Arkansas’ Secretary of State announced that the state has awarded a new voting equipment contract to ES&S despite no clear funding source – and the fact that the company’s proposal was as much as $10 million higher than its competitors.
A roundup of three stories from around the nation – a missing zero, a disgraced constable and a disagreement over money – reminds us that there is no small stuff in elections.
Florida Secretary of State Ken Detzner faced county election officials at a statewide meeting not long after his unsuccessful efforts to stop online voter registration – which they overwhelmingly supported. Suffice it to say the relationship needs a lot of work.
California’s Secretary of State and his allies in the Legislature are proposing a bill to adopt Colorado’s “ballot delivery” model. It’s a fascinating prospect that will challenge policymakers to confront if and how the system scales to California – and other states.
Rick Hasen’s Slate piece on Hillary Clinton’s election policy speech generated some pushback – and while I’ll agree to disagree on the role of partisanship, the attacks on the PCEA as “weak tea” that “vanished without a single trace” are WRONG – and silly.
Rick Hasen has a new piece at Slate which criticizes the Clinton campaign for its aggressive attacks (and lawsuits) on the GOP on election reform – while the ideas are good, it frames the debate in such a way that makes it difficult for existing bipartisanship to thrive.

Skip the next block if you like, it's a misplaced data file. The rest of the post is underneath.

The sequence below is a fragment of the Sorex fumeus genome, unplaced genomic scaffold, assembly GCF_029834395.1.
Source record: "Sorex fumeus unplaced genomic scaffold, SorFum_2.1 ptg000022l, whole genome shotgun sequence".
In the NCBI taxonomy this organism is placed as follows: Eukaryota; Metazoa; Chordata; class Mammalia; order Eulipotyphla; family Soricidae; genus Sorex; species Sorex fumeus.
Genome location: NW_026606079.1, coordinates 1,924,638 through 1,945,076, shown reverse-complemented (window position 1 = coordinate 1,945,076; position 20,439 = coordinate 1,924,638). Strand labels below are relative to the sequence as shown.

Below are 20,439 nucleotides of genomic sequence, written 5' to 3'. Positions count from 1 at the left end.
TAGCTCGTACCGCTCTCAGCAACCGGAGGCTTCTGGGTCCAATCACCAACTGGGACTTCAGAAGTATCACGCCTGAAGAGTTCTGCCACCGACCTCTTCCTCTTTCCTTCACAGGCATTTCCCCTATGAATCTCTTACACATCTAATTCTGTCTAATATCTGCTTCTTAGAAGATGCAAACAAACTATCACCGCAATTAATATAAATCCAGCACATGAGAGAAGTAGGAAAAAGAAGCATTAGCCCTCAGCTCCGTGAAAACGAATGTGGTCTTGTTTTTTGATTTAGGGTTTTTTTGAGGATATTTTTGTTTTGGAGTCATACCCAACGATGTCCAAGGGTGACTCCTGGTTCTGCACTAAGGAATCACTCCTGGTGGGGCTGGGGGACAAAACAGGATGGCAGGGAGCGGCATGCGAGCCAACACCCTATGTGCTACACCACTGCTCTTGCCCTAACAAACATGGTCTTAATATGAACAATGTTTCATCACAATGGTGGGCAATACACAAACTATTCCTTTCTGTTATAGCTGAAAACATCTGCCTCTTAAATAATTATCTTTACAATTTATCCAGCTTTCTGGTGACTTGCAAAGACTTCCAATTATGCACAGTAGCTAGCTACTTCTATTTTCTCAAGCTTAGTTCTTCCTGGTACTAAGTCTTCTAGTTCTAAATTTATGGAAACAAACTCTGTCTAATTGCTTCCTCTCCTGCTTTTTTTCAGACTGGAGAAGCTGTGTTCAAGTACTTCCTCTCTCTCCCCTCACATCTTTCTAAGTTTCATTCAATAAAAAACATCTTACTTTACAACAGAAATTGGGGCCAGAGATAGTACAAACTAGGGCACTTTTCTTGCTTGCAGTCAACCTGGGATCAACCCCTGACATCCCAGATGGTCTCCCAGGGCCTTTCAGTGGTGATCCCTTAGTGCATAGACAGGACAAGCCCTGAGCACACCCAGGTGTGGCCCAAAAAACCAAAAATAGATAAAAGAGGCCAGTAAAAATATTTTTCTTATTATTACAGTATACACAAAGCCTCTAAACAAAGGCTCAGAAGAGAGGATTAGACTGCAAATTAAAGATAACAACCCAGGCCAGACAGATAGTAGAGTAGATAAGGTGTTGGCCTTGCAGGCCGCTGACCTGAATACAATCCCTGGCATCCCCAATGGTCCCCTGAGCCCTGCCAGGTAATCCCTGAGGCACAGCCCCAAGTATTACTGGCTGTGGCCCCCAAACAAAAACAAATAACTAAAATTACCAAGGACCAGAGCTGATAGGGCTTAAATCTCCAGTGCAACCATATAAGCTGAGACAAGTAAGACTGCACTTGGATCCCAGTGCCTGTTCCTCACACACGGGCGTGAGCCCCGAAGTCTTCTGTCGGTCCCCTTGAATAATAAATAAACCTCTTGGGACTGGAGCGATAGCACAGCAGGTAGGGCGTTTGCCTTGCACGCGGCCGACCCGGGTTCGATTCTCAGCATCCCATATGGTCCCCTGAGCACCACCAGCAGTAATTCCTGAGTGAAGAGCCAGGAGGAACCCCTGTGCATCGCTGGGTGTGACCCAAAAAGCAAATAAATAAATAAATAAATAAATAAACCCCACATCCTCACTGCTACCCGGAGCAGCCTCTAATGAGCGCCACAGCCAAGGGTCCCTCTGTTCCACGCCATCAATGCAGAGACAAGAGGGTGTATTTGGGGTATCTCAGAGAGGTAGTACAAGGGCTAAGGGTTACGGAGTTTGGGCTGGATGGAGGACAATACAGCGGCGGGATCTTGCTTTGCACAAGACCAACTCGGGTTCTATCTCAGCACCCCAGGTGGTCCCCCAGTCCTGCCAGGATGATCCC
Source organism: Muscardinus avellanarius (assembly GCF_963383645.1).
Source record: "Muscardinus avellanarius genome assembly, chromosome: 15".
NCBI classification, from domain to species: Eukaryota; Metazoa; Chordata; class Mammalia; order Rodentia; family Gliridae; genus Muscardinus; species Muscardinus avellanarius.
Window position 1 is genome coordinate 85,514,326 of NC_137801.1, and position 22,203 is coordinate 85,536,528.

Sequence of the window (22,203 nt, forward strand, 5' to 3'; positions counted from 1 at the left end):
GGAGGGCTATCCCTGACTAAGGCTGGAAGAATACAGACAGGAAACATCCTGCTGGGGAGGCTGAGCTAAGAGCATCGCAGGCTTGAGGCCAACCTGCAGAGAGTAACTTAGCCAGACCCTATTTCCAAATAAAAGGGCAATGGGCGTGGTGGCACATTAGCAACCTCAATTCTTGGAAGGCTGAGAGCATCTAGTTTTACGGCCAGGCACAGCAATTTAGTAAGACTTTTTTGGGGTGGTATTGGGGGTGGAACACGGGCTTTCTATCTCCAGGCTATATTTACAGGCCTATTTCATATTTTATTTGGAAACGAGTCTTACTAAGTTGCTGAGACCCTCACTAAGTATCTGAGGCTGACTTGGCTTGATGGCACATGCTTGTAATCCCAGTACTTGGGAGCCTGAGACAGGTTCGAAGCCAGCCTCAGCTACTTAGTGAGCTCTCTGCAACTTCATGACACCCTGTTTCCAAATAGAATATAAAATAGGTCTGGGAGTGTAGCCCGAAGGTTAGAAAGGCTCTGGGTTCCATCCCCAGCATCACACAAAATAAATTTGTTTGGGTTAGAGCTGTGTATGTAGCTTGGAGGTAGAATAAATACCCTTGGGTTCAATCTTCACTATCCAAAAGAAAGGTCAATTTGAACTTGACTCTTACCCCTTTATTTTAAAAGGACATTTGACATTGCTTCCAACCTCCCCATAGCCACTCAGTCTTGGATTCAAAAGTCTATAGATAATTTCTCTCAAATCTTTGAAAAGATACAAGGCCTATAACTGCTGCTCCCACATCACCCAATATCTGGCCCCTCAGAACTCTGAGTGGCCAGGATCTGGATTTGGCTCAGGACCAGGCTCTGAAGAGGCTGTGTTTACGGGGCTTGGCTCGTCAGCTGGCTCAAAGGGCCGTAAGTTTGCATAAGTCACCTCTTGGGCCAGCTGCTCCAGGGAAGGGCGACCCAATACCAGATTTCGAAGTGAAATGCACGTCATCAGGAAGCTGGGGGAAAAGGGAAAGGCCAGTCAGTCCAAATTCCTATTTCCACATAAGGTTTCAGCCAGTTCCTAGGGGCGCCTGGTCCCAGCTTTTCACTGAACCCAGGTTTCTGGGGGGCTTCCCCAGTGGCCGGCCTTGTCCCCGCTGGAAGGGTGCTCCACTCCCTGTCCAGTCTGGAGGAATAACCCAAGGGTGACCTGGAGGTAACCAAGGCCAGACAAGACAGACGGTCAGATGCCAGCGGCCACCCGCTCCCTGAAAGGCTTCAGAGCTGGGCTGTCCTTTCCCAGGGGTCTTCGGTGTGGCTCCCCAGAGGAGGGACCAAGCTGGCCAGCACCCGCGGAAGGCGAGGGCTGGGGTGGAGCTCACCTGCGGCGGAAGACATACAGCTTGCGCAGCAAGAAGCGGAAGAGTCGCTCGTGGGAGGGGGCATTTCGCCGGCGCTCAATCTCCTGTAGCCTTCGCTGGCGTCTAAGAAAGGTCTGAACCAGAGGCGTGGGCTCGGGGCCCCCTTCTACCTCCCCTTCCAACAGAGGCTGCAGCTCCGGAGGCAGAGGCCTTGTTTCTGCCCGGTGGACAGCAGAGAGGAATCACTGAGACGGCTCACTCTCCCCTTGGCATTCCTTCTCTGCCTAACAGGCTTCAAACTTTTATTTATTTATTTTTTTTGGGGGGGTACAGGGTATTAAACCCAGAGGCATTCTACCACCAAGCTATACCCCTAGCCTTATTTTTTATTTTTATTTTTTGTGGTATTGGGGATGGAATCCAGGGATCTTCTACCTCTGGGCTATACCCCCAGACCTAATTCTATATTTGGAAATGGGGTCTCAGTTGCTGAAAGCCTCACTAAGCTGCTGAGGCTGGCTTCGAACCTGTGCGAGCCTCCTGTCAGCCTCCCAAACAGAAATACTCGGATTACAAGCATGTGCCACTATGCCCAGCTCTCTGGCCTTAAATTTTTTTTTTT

Brian Newby’s new post at ElectionDiary talks about what happens to an election official when a quiet period suddenly isn’t anymore – and how that affects preparations for the “big” presidential election next year. In a word: BUSY.
electionlineWeekly caught up with the hardest working electiongeek in the business, Tammy Patrick, who shared her thoughts on the PCEA, the future of elections – and the best playlist for a busy traveling schedule!
Athens-Clarke County, GA is working its way through a handful of voter registrations that list a mailbox store as a residential address. That story, in my opinion, says more about election administration than the presidential-year rhetoric and litigation getting underway.
Vermont recently became the 14th state to enact same-day registration; however, it is still one of the minority(!) of states yet to enact OVR – which one could argue is now the most effective way to increase the state’s focus on the voter.